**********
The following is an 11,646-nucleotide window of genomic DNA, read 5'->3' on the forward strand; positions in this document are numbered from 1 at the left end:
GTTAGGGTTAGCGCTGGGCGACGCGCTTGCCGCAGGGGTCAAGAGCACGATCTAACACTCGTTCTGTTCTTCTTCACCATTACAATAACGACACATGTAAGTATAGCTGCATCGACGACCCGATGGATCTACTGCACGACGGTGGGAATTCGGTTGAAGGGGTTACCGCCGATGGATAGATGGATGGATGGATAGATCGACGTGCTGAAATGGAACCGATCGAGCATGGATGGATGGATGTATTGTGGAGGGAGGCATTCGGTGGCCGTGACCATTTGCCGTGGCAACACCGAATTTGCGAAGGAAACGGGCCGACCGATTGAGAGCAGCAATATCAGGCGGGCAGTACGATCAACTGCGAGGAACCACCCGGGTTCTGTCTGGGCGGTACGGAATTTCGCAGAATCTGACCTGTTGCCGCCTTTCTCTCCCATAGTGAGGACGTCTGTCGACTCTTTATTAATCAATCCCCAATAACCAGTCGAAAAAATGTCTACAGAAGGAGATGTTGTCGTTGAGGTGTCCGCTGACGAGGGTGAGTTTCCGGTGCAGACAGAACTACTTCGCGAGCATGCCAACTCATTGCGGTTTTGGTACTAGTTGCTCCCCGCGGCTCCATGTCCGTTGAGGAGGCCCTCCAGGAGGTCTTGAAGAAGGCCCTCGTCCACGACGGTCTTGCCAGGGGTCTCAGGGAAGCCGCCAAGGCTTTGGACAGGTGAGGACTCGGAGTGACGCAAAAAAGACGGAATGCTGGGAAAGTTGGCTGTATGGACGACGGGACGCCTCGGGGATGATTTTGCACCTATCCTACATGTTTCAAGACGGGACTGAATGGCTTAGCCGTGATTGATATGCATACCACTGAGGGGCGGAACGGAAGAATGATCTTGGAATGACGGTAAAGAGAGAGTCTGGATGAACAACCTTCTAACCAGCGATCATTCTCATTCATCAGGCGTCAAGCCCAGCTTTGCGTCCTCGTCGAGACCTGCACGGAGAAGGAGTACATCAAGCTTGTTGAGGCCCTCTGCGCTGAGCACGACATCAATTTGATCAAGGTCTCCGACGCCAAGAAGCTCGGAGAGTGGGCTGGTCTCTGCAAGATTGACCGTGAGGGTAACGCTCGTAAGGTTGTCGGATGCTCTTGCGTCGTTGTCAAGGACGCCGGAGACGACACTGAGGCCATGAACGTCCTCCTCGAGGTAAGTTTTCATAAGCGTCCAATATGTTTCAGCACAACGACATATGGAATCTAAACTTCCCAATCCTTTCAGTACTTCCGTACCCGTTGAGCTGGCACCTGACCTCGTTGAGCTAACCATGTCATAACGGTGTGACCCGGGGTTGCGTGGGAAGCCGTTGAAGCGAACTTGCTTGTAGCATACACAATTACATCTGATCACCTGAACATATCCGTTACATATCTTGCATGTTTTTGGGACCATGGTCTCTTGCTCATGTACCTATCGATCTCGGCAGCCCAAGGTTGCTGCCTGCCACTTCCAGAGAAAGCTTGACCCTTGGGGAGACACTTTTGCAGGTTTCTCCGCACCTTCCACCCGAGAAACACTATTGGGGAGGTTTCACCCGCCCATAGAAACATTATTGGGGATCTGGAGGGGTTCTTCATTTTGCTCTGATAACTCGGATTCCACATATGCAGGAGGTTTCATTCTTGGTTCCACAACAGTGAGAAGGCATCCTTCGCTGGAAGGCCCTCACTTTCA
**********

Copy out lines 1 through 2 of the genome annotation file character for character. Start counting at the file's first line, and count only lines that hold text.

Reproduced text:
The following is an 11,646-nucleotide window of genomic DNA, read 5'->3' on the forward strand; positions in this document are numbered from 1 at the left end:
GTTAGGGTTAGCGCTGGGCGACGCGCTTGCCGCAGGGGTCAAGAGCACGATCTAACACTCGTTCTGTTCTTCTTCACCATTACAATAACGACACATGTAAGTATAGCTGCATCGACGACCCGATGGATCTACTGCACGACGGTGGGAATTCGGTTGAAGGGGTTACCGCCGATGGATAGATGGATGGATGGATAGATCGACGTGCTGAAATGGAACCGATCGAGCATGGATGGATGGATGTATTGTGGAGGGAGGCATTCGGTGGCCGTGACCATTTGCCGTGGCAACACCGAATTTGCGAAGGAAACGGGCCGACCGATTGAGAGCAGCAATATCAGGCGGGCAGTACGATCAACTGCGAGGAACCACCCGGGTTCTGTCTGGGCGGTACGGAATTTCGCAGAATCTGACCTGTTGCCGCCTTTCTCTCCCATAGTGAGGACGTCTGTCGACTCTTTATTAATCAATCCCCAATAACCAGTCGAAAAAATGTCTACAGAAGGAGATGTTGTCGTTGAGGTGTCCGCTGACGAGGGTGAGTTTCCGGTGCAGACAGAACTACTTCGCGAGCATGCCAACTCATTGCGGTTTTGGTACTAGTTGCTCCCCGCGGCTCCATGTCCGTTGAGGAGGCCCTCCAGGAGGTCTTGAAGAAGGCCCTCGTCCACGACGGTCTTGCCAGGGGTCTCAGGGAAGCCGCCAAGGCTTTGGACAGGTGAGGACTCGGAGTGACGCAAAAAAGACGGAATGCTGGGAAAGTTGGCTGTATGGACGACGGGACGCCTCGGGGATGATTTTGCACCTATCCTACATGTTTCAAGACGGGACTGAATGGCTTAGCCGTGATTGATATGCATACCACTGAGGGGCGGAACGGAAGAATGATCTTGGAATGACGGTAAAGAGAGAGTCTGGATGAACAACCTTCTAACCAGCGATCATTCTCATTCATCAGGCGTCAAGCCCAGCTTTGCGTCCTCGTCGAGACCTGCACGGAGAAGGAGTACATCAAGCTTGTTGAGGCCCTCTGCGCTGAGCACGACATCAATTTGATCAAGGTCTCCGACGCCAAGAAGCTCGGAGAGTGGGCTGGTCTCTGCAAGATTGACCGTGAGGGTAACGCTCGTAAGGTTGTCGGATGCTCTTGCGTCGTTGTCAAGGACGCCGGAGACGACACTGAGGCCATGAACGTCCTCCTCGAGGTAAGTTTTCATAAGCGTCCAATATGTTTCAGCACAACGACATATGGAATCTAAACTTCCCAATCCTTTCAGTACTTCCGTACCCGTTGAGCTGGCACCTGACCTCGTTGAGCTAACCATGTCATAACGGTGTGACCCGGGGTTGCGTGGGAAGCCGTTGAAGCGAACTTGCTTGTAGCATACACAATTACATCTGATCACCTGAACATATCCGTTACATATCTTGCATGTTTTTGGGACCATGGTCTCTTGCTCATGTACCTATCGATCTCGGCAGCCCAAGGTTGCTGCCTGCCACTTCCAGAGAAAGCTTGACCCTTGGGGAGACACTTTTGCAGGTTTCTCCGCACCTTCCACCCGAGAAACACTATTGGGGAGGTTTCACCCGCCCATAGAAACATTATTGGGGATCTGGAGGGGTTCTTCATTTTGCTCTGATAACTCGGATTCCACATATGCAGGAGGTTTCATTCTTGGTTCCACAACAGTGAGAAGGCATCCTTCGCTGGAAGGCCCTCACTTTCA